Post Author: Bill Pratt
More times than I can count we have skeptics comment on the blog who insist that science is the only means of attaining knowledge. If you don’t believe me, just read the comments underneath last week’s blog posts. I have covered this topic numerous times, but it seems to surface over and over again, which tells me that we are touching upon a fundamental disagreement between two worldviews. In other words, this is a pivotal issue for everyone to understand.
So, I call back to the stand again Professor Edward Feser and his book, The Last Superstition. When confronted with the assertion that only scientific reasoning gives knowledge (justified true belief), how shall we respond?
There are two problems with this view (which is known as “scientism” or “positivism”). First, if they want to take this position, they will need to defend it and not simply assert it; otherwise they’ll be begging the question against their opponents and indulging in just the sort of dogmatism they claim to oppose.
Feser makes an important point here. It is not enough to merely say, as skeptics sometimes do, that scientific reasoning is the only way to know things, and then just leave it at that. This viewpoint may be fashionable among atheists and skeptics, but among the rest of the populace, it just doesn’t fly. The vast majority of thinkers from pre-Socratic Greece to today reject the assertion that scientific reasoning is the only way to know anything. Given that fact, we expect an argument to be made.
Second, the moment they attempt to defend it, they will have effectively refuted it, for scientism or positivism is itself a metaphysical position that could only be justified by using metaphysical arguments.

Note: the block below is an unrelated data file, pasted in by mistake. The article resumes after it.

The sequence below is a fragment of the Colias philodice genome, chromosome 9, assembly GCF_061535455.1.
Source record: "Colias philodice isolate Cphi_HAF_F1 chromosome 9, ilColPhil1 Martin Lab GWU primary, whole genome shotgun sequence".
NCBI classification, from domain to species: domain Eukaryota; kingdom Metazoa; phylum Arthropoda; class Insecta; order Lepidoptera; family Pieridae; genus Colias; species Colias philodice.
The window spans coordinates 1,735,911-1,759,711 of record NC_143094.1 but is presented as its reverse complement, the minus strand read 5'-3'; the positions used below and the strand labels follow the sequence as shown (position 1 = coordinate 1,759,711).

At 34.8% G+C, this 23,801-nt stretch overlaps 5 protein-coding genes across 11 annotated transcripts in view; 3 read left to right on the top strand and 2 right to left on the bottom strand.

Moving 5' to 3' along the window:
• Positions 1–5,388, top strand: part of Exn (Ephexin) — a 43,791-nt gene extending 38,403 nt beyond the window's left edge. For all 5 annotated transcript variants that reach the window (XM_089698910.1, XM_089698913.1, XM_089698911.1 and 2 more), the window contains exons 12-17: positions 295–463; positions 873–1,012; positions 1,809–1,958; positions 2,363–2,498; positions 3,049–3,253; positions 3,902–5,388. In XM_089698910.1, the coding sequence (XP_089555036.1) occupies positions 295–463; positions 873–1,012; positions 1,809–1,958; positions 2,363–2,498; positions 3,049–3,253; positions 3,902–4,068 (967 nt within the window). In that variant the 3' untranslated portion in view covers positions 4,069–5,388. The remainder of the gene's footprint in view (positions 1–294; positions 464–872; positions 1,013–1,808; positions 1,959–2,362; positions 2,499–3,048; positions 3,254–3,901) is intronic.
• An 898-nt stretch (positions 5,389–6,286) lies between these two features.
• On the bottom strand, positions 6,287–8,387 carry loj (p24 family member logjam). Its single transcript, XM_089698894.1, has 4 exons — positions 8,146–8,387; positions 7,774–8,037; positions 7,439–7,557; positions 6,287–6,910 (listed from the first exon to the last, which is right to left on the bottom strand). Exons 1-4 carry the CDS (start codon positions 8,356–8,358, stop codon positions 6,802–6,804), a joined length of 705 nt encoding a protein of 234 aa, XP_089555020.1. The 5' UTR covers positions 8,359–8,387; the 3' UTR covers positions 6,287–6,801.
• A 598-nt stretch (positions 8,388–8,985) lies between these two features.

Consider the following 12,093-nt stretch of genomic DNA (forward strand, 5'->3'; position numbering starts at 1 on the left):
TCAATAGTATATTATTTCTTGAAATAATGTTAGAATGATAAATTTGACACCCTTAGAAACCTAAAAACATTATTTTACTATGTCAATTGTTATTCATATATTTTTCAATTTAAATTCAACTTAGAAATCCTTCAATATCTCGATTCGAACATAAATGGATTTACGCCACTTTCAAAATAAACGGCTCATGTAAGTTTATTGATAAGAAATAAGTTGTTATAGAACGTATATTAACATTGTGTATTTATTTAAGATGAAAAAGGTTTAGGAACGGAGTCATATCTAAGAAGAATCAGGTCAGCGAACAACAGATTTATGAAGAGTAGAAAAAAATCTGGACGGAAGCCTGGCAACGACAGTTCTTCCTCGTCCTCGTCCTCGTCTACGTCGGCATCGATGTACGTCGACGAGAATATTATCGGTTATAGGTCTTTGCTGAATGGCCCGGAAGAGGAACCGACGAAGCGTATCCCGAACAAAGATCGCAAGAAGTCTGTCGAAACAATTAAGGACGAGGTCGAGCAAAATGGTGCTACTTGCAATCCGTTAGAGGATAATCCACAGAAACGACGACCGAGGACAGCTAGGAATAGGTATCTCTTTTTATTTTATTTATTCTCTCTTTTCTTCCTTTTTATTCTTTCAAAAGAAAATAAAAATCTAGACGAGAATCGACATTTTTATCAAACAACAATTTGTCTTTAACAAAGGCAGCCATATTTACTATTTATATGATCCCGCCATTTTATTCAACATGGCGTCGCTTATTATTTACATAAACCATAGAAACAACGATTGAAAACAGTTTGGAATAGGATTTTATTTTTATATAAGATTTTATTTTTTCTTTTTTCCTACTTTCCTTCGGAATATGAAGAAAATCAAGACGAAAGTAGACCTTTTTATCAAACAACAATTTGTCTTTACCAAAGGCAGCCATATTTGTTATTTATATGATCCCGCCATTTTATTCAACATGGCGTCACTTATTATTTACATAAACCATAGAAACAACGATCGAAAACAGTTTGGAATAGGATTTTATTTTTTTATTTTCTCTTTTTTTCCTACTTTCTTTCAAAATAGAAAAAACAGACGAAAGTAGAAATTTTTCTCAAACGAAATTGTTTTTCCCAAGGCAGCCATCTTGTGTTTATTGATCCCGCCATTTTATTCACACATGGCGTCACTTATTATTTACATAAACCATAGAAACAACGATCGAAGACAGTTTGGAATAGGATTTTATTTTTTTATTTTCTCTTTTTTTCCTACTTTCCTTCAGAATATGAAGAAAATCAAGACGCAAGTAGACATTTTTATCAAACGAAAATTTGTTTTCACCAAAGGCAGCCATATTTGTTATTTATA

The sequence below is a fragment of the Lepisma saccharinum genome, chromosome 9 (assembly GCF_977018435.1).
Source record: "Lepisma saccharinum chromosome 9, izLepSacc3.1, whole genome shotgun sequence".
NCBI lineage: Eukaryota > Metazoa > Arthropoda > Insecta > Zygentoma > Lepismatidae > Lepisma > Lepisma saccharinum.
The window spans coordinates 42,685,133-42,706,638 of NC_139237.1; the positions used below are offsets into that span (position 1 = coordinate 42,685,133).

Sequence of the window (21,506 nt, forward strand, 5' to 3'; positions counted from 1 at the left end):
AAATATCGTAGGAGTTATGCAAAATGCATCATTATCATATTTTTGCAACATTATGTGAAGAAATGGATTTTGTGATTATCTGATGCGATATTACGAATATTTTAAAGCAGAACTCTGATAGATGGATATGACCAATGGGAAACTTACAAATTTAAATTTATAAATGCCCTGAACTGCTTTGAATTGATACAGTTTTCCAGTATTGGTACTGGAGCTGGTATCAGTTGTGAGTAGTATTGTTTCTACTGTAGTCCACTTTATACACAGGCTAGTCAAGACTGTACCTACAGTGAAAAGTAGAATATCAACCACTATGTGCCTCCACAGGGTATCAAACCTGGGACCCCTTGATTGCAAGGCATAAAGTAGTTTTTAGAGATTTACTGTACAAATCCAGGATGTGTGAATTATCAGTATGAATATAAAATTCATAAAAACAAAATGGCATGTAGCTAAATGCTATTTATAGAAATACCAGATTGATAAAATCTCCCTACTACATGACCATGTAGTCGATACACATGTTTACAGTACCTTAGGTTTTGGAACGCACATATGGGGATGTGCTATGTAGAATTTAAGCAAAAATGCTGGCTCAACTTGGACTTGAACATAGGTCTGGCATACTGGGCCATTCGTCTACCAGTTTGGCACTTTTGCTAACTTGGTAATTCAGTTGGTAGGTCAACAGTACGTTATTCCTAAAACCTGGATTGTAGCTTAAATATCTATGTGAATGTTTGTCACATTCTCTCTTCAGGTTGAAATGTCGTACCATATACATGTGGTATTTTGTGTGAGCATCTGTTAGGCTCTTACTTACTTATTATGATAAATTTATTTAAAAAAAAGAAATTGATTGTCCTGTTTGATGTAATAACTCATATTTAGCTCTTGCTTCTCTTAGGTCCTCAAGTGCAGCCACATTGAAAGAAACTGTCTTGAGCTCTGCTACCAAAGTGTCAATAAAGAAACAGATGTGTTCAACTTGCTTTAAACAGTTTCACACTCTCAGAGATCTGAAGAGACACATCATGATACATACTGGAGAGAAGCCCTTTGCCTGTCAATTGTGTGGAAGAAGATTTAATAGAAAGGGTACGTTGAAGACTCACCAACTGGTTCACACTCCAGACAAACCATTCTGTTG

How so? Why can’t science argue for science without employing metaphysical arguments?
Of its very nature, scientific investigation takes for granted such assumptions as that: there is a physical world existing independently of our minds; this world is characterized by various objective patterns and regularities; our senses are at least partially reliable sources of information about this world; there are objective laws of logic and mathematics that apply to the objective world outside our minds; our cognitive powers – of concept-formation, reasoning from premises to a conclusion, and so forth – afford us a grasp of these laws and can reliably take us from evidence derived from the senses to conclusions about the physical world; the language we use can adequately express truths about these laws and about the external world; and so on and so on.
Notice that none of these are claims of science, are they? As Feser explains, “Every one of these claims embodies a metaphysical assumption, and science, since its very method presupposes them, could not possibly defend them without arguing in a circle. Their defense is instead a task for metaphysics, and for philosophy more generally; and scientism is shown thereby to be incoherent.”
Feser ends this section with a brilliant quote of philosopher E. A. Burtt:
Even the attempt to escape metaphysics is no sooner put in the form of a proposition than it is seen to involve highly significant metaphysical postulates. For this reason there is an exceedingly subtle and insidious danger in positivism. If you cannot avoid metaphysics, what kind of metaphysics are you likely to cherish when you sturdily suppose yourself to be free from the abomination? Of course it goes without saying that in this case your metaphysics will be held uncritically because it is unconscious; moreover, it will be passed on to others far more readily than your other notions inasmuch as it will be propagated by insinuation rather than by direct argument. . . . Now the history of mind reveals pretty clearly that the thinker who decries metaphysics . . . if he be a man engaged in any important inquiry, he must have a method, and he will be under a strong and constant temptation to make a metaphysics out of his method, that is, to suppose the universe ultimately of such a sort that his method must be appropriate and successful. . . . But inasmuch as the positivist mind has failed to school itself in careful metaphysical thinking, its ventures as such points will be apt to appear pitiful, inadequate, or even fantastic.